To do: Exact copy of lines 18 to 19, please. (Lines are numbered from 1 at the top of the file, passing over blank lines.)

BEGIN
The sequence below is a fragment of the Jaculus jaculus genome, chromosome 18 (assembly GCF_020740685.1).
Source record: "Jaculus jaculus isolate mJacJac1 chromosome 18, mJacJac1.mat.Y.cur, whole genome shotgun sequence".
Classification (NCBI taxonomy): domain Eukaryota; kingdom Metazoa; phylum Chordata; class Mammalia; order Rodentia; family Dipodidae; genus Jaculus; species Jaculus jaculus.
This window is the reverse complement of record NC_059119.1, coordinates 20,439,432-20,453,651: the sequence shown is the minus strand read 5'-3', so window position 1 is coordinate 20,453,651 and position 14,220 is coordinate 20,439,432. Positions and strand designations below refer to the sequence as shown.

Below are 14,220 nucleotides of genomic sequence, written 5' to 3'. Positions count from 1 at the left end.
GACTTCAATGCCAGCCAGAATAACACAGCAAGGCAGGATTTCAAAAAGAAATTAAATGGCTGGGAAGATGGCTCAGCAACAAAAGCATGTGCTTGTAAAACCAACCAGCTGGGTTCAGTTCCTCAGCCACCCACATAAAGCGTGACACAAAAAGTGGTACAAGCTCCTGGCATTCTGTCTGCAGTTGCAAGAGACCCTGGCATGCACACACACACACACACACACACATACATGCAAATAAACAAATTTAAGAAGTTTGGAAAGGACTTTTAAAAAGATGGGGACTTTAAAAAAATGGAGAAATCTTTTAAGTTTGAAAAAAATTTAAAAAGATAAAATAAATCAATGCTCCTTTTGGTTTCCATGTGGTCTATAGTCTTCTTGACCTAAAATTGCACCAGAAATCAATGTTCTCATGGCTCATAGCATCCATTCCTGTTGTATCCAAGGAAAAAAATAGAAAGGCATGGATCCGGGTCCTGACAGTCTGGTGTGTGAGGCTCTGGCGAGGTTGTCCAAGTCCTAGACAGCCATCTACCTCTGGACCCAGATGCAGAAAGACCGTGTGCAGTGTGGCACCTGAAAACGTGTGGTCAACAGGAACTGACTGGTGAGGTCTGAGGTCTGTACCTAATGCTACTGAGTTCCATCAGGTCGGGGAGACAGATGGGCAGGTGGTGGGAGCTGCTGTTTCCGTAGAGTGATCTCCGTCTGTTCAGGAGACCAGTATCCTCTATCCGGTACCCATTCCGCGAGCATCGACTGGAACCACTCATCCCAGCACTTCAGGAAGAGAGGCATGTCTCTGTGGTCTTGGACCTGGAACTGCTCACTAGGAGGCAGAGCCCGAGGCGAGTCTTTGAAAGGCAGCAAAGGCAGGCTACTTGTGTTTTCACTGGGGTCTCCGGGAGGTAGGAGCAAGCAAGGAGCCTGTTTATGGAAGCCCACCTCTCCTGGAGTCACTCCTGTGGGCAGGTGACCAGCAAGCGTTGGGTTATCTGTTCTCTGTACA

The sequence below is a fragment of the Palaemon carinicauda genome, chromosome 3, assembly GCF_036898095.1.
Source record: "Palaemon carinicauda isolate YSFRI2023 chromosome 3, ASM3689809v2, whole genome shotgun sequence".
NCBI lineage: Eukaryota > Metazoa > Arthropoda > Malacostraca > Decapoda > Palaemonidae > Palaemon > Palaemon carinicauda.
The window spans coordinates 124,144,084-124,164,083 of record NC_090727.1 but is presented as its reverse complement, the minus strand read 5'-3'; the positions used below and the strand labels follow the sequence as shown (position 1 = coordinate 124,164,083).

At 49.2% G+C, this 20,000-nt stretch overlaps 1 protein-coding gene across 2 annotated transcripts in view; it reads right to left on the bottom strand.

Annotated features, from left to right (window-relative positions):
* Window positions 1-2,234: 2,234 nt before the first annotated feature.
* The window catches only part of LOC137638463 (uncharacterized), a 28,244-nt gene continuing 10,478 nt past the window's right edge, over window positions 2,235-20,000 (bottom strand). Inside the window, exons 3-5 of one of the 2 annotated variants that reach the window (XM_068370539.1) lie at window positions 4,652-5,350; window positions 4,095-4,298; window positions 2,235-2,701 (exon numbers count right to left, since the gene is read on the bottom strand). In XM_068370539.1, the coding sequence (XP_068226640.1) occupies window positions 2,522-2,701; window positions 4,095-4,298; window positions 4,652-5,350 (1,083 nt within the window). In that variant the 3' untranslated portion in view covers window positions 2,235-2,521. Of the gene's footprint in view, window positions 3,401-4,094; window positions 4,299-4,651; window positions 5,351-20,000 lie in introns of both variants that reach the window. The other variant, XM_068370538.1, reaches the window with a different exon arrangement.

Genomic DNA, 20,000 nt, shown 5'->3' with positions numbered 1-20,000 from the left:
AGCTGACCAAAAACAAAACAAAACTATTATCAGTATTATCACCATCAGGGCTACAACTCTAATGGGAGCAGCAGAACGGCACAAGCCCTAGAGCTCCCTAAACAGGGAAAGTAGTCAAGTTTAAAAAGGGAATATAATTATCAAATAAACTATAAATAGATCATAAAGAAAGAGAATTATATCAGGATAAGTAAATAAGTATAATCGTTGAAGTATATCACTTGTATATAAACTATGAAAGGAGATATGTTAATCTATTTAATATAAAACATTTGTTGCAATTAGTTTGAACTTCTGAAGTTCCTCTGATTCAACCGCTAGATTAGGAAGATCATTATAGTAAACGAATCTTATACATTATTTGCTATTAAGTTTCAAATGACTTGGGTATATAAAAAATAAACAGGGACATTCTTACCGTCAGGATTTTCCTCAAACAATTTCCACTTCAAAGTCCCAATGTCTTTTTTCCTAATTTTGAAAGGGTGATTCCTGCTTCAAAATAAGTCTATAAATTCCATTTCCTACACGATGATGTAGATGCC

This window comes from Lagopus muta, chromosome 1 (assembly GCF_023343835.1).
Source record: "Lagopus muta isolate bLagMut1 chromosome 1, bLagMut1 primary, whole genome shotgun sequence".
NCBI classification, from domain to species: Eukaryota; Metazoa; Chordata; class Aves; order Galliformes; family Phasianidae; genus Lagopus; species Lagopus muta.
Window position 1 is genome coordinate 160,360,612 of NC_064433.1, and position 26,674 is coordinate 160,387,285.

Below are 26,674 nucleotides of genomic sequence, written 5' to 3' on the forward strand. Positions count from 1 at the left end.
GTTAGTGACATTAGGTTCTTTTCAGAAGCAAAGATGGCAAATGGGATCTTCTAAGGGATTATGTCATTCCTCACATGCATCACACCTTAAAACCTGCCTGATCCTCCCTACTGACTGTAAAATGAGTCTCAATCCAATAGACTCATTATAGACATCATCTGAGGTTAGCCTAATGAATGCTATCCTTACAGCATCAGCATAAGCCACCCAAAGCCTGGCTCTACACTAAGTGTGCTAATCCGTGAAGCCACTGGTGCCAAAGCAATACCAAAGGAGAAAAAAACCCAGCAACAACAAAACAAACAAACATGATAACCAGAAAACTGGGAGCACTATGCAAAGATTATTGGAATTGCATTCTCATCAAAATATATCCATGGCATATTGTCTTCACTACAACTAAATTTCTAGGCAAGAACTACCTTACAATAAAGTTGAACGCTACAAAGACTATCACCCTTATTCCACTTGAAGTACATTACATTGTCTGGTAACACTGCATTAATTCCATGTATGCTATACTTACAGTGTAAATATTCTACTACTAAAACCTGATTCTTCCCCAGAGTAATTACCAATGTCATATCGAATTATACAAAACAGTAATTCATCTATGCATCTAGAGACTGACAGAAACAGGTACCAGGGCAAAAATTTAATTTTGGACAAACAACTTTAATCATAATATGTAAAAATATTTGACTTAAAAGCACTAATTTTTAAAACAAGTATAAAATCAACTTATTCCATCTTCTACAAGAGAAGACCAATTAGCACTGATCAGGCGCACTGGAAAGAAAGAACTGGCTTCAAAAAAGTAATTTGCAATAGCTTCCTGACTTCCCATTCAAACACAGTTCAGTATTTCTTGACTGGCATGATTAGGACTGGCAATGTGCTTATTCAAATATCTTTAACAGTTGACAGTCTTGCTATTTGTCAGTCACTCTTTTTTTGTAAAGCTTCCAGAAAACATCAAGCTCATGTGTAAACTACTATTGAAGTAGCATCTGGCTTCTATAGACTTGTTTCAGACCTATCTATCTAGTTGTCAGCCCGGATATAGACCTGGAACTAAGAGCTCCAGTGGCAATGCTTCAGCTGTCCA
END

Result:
Source record: "Lagopus muta isolate bLagMut1 chromosome 1, bLagMut1 primary, whole genome shotgun sequence".
NCBI classification, from domain to species: Eukaryota; Metazoa; Chordata; class Aves; order Galliformes; family Phasianidae; genus Lagopus; species Lagopus muta.